AZTherapies Inc., a company developing novel treatments for Alzheimer’s disease based on technology licensed from Massachusetts General Hospital, announced that it has received notice from FDA that it may proceed with the Phase 3 clinical study submitted in its IND application. This study is for its lead program, ALZT-OP1, a novel combination therapy for the prevention and treatment of early Alzheimer’s disease.
ALZT-OP1 is a multifunctional drug therapy consisting of the administration of two previously approved drugs that act on important mechanisms relevant to Alzheimer’s disease, with a new formulation and targeted delivery to ensure blood and brain concentrations necessary to achieve their actions. Drug A inhibits beta-amyloid peptide polymerization, and drug B inhibits the neuro-inflammatory response in patients with amnestic mild cognitive impairment (aMCI) due to suspected Alzheimer’s disease (AD). These two drugs, which have excellent safety and tolerability profiles, are being repurposed using novel technology licensed from MGH and further developed in the company, to slow cognitive loss or prevent the onset of dementia due to AD.
“Confronting two triggering causes associated with Alzheimer’s disease progression simultaneously provides a new multifunctional treatment approach for modifying disease progression. Very early intervention, in subjects with the earliest clinical signs of dementia due to AD, will be key in preventing and/or delaying the onset of dementia,” said company founder, Dr. David Elmaleh, “The in-vitro and in-vivo data support the potential for halting disease onset and progression.”
“Alzheimer’s disease modifying treatments should affect the underlying pathophysiology of the disease and add additional value to the benefits of the presently approved drugs. I am optimistic about AZTherapies’ multi-functional treatment approach which, if successful, could have a long-term beneficial effect on the course of AD progression,” commented Dr. Rachelle Doody, Cain Professor of Neurology, Baylor College of Medicine and a recognized key opinion leader (KOL) in the field of Alzheimer’s research. Doody was a principal investigator in studies that led to the approval of Aricept and Namenda, two currently FDA-approved drug treatments for improving Alzheimer’s disease symptoms.
“The company technology includes intellectual property protecting the drug combination, dosing, formulation and drug properties that will deliver the drug to both blood and brain through inhalation,” said Dr. Peter Conti, a professor of radiology, Biomedical Engineering and Pharmaceutical Sciences at the University of Southern California and a member of the Board of Directors at AZTherapies. Conti is an expert in the field of neuroimaging and positron emission tomography, and has been involved in the early use of Alzheimer’s diagnostics, such as F-18 Florbetapir, the amyloid-imaging tracer developed by Avid.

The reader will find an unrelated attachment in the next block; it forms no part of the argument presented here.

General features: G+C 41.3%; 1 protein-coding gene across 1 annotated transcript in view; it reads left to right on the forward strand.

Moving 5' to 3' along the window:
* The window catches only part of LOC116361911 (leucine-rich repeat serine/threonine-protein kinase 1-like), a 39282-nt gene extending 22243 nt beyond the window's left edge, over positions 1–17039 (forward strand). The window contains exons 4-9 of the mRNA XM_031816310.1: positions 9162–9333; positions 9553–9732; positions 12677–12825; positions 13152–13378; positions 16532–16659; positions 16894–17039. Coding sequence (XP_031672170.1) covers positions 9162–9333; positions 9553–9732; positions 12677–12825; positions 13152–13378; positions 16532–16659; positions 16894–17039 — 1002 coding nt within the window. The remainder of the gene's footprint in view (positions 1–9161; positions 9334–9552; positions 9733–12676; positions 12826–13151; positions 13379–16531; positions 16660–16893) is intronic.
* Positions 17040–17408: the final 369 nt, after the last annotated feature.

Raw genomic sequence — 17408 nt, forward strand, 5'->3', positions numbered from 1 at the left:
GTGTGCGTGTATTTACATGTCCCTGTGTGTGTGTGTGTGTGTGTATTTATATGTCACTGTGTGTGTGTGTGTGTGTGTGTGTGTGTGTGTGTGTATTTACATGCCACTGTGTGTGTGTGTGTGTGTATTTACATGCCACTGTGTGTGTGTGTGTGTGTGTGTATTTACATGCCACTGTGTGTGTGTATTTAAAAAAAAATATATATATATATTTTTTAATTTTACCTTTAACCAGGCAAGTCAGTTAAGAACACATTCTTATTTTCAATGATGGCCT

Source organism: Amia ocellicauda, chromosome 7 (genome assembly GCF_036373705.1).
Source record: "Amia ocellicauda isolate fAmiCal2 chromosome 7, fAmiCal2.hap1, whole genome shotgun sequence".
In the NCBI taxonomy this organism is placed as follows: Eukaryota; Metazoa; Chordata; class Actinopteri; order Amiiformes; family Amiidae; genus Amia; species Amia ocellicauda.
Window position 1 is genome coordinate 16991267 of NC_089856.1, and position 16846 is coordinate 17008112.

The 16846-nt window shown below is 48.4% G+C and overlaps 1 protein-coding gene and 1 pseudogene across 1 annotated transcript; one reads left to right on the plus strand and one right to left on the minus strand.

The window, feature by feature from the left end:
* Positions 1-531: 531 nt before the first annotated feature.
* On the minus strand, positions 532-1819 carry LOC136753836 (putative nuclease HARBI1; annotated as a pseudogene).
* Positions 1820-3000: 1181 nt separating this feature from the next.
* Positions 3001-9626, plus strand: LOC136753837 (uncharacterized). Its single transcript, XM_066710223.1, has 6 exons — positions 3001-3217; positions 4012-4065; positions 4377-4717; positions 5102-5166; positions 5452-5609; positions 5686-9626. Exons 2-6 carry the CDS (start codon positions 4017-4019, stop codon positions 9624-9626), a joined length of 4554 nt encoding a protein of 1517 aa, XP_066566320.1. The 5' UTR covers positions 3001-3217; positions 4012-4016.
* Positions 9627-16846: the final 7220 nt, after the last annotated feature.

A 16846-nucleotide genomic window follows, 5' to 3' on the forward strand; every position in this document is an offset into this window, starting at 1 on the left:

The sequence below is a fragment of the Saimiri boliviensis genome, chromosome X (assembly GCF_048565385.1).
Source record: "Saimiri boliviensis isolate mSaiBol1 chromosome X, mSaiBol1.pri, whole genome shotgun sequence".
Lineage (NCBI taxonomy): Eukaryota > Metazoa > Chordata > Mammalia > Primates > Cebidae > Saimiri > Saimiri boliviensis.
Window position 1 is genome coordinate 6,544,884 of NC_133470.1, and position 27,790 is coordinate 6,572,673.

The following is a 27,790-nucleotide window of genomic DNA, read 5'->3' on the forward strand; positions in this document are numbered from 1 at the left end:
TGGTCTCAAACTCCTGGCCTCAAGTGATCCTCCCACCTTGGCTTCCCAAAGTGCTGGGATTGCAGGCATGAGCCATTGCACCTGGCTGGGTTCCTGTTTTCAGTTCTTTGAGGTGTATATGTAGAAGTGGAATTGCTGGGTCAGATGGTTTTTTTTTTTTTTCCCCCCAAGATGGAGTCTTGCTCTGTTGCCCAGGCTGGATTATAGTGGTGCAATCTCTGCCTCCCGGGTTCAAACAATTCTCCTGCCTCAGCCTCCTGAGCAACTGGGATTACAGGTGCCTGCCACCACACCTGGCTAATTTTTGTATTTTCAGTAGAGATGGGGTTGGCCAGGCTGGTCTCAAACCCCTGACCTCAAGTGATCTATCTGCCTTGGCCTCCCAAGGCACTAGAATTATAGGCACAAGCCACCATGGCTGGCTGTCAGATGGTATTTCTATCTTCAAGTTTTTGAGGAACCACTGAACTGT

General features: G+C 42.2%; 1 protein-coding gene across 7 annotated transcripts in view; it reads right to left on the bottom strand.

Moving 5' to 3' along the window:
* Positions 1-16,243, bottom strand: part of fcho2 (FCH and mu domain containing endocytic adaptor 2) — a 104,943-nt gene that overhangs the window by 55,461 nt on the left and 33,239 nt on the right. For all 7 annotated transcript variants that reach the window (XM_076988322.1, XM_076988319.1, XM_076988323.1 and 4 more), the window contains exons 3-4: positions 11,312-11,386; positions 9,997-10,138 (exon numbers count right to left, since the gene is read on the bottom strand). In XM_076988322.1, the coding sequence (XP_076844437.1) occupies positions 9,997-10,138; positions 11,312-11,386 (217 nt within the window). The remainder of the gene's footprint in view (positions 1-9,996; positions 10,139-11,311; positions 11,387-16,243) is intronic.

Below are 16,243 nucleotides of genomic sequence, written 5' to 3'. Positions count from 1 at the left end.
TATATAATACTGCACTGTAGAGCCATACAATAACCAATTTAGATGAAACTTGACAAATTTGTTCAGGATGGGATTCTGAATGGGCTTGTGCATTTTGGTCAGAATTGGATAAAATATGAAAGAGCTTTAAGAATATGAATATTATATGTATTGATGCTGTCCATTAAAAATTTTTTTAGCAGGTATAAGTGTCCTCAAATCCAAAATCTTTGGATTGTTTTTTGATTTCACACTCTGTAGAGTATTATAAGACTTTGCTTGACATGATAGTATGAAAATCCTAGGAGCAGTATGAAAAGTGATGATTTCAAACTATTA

“AZTherapies intends to request a Special Protocol Assessment (SPA) from FDA and expects to reach an agreement on the design and size of a clinical trial in support of a 505(b)(2) NDA for the treatment of early Alzheimer’s disease (AD),” said Brenda Fielding, vice president of Regulatory Affairs, Clinipace Worldwide.
The company reported that preparations are currently underway to initiate the study, “A Phase 3 Safety and Efficacy Study of ALZT-OP1 in Subjects with Evidence of Amnestic Mild Cognitive Impairment due to Suspected Alzheimer’s Disease” by the fourth quarter of this year (Q4-2014). This Phase 3 study is expected to be conducted in upwards of 10 countries around the world, including the US.
Alzheimer’s Disease is an irreversible neurodegenerative disease, its onset and progression are associated with cognitive and functional decline causing a gradual daily life activity impairment, psychotic disturbances, and becomes fatal at its advanced stages. It currently ranks as the 6th leading cause of death in the United States and remains an unmet medical need. Despite numerous recent advances, Alzheimer’s disease continues to pose a challenge for both diagnostic and treatment strategies. An estimated 5.2 million Americans have Alzheimer’s disease in 2014, including 200,000 individuals younger than age 65 who have younger-onset Alzheimer’s. It is estimated that by 2050, Alzheimer’s disease will triple and yearly escalation cost to top one trillion dollars.
Date: May 23, 2014